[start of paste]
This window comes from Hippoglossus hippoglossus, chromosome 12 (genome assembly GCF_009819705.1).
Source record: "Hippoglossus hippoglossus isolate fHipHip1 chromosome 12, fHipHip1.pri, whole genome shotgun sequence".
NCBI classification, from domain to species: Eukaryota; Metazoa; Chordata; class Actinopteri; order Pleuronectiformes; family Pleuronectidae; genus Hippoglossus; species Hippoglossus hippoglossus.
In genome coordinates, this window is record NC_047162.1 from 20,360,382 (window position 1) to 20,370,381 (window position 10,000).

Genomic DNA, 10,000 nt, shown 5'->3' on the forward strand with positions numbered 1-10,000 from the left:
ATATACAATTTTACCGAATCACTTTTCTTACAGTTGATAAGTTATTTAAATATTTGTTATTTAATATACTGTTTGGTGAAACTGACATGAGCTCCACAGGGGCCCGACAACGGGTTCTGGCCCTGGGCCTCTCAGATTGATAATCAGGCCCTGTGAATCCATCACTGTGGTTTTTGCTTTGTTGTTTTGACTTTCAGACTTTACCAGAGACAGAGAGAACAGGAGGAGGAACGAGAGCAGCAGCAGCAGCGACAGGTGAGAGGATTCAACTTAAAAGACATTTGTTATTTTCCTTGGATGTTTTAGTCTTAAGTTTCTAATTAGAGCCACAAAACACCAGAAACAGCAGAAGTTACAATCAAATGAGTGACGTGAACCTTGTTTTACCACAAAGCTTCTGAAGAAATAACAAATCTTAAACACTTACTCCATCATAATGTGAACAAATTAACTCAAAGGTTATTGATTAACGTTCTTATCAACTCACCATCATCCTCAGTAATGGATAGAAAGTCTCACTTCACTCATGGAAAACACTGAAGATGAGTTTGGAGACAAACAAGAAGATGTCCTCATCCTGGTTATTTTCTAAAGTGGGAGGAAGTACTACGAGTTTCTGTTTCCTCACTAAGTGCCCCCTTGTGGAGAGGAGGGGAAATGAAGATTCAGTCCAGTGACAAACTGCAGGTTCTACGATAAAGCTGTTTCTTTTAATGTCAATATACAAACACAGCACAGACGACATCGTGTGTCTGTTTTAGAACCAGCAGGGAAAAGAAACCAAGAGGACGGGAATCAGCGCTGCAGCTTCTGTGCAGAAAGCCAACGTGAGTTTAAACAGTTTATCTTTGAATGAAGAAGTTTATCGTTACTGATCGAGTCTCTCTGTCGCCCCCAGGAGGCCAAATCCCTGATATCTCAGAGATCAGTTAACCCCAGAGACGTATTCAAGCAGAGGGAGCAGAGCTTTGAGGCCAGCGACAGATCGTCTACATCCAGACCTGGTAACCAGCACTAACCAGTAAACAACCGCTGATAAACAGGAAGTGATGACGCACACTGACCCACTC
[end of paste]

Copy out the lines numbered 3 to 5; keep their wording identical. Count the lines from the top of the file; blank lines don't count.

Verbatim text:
NCBI classification, from domain to species: Eukaryota; Metazoa; Chordata; class Actinopteri; order Pleuronectiformes; family Pleuronectidae; genus Hippoglossus; species Hippoglossus hippoglossus.
In genome coordinates, this window is record NC_047162.1 from 20,360,382 (window position 1) to 20,370,381 (window position 10,000).

Genomic DNA, 10,000 nt, shown 5'->3' on the forward strand with positions numbered 1-10,000 from the left: